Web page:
There ensued a lively discussion between the two men, whose silhouettes bobbed and weaved before me like some bizarre shadow play, the leonine head of the patron inclining towards his younger assistant, whose arms waved wildly as he argued. For it was clear that it was an argument and, although I couldn't make out the phrases, I knew that I was the subject. This went on for two or three minutes until the assistant yelled, 'Enough! Trust me on this one!' The two shadows faced each other for a long moment, utterly motionless and silent. Then the massive head of the patron moved slowly away as he muttered something in his gravelly voice. There was another pause, this one briefer; the hands of the remaining figure moved up and stroked the beard, and then smoothed the head of scraggly hair as the open mouth let out a deep sigh. An instant later the door opened wide and the young man beckoned me: 'Entrez, Monsieur. Entrez.'

    I moved uncertainly from the darkness of the shop towards the brightness of the back room, unsure whether I dared to venture into this forbidden territory, but the assistant motioned me in through the narrow door. Before me were arrayed forty, perhaps fifty pianos of every make and model, and in various stages of dismantling. On my left, legless grand pianos, of which there were at least fifteen, lay in a row on their flat side, the undulating curves of their cabinets a series of receding waves. Uprights clustered on the other side of the workshop, pushed up against one another as one would store two dozen chests of drawers in a spacious attic. At the back stood a group of very old instruments, delicate little nineteenth-century square pianos with complicated marquetry worked into their cabinets. Nearby, on top of a well-organized work bench, sprawled the insides of several instruments: disassembled keyboards, hammers and dampers, pedal mechanisms.

    Around the edges of the room, behind and around and even under the pianos, in every available corner, lay scattered parts and pieces that had been removed from them. The legs of the grand pianos lay alongside, an anthology of furniture styles stacked high in a pile. Music stands, pedal housings, fall boards were all similarly grouped together, each one reflecting a different era and style. The tops of the grand pianos leaned precariously against the adjacent wall, a kind of two-dimensional hillscape of sensuous curves and precious woods. Pairs of candelabra were heaped in the corner, gleams of brass and silver catching the light. Around the upper edge of the atelier ran a narrow gallery and upon this were massed more pieces still: music stands with delicate scroll work spelling 'Gaveau', benches and stools, tuning pins and strings, even a pile of old metronomes, their blunt little pyramids a mass of wooden stalagmites. And at the center of the cluttered room, partly obscured from my view, lay a clearing, a magic glade hidden in a forest. In it stood three pianos in a loose circle, polished, completely assembled and ready to be played, their keyboards open and benches drawn up.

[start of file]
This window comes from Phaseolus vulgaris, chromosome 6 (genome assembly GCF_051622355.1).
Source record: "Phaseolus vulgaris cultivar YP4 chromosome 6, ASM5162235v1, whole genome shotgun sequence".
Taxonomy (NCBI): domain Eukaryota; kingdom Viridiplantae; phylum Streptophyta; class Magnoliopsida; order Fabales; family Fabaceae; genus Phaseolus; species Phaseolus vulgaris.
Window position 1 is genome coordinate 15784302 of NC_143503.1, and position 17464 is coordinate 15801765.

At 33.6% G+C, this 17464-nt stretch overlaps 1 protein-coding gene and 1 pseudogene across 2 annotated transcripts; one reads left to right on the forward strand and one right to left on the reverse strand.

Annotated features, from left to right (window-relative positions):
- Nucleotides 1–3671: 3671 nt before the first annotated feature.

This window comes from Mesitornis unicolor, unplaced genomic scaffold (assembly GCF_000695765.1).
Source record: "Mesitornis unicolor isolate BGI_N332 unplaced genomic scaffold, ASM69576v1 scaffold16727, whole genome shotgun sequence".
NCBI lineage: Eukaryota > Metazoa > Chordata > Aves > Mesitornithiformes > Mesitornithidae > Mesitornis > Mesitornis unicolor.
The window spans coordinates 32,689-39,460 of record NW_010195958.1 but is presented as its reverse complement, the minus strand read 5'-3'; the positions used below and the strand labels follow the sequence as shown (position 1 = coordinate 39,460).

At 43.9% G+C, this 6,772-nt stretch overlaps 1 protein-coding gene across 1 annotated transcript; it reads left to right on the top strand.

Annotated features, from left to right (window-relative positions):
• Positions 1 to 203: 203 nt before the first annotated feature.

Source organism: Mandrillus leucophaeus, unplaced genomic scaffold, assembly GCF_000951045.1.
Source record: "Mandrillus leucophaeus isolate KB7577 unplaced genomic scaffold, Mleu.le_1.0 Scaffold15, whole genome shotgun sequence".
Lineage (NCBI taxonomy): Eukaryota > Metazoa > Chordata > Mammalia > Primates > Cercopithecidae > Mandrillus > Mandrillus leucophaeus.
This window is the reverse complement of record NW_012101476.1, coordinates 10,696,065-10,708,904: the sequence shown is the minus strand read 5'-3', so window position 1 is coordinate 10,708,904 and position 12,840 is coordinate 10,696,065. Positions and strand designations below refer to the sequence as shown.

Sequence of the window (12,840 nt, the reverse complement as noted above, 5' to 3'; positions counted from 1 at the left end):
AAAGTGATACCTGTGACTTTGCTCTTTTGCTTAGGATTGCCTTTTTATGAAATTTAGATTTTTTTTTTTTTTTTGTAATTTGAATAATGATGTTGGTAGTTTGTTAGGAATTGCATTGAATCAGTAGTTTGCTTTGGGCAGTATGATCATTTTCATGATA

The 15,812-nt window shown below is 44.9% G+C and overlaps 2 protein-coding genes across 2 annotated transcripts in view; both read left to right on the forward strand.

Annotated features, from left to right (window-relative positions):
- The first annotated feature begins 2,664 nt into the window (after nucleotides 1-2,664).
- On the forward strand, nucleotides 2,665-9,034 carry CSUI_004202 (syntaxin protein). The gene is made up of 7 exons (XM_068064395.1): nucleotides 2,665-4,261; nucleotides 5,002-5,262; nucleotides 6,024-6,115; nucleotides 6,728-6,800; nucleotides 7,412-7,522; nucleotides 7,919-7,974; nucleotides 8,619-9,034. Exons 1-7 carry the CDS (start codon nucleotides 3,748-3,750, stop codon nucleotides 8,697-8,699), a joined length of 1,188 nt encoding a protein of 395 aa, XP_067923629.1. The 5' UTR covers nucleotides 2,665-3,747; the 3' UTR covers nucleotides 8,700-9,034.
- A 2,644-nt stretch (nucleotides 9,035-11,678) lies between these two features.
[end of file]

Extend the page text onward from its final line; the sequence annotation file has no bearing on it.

The silence was broken by the assistant, Luc, who now introduced himself to me by name and invited me to have a look around. I explained that I was a friend of Véronique and he nodded in approval. Without a trace of irony or embarrassment he told me that all of the pianos were indeed for sale and that I was free to roam about and ask any questions I liked. Together we wandered around the room and looked at six or seven pianos. Occasionally Luc would roll back the fall board of a piano and play a few chords. The grand pianos were impressive, even when stored on their sides, but they were unplayable, like ships in dry dock that have temporarily lost the essential element that is their raison d'être. I saw several Steinways, a number of Pleyels, many makes I had never heard of, and even a magnificent Bechstein concert grand whose gleaming black mass of cabinetry was fully twice as long as the Gaveau baby grand alongside which it was stored.

    We walked among the uprights: European makes, both well-known and obscure, American and Japanese pianos, even a nearly new Chinese instrument, almost comical in the brassy shine that glared off every square inch of its black lacquered surface, like a miniature hearse in a quirky used-car lot. I looked at Luc with what must have been an air of surprise on my face and I asked how a Chinese piano had come to his shop.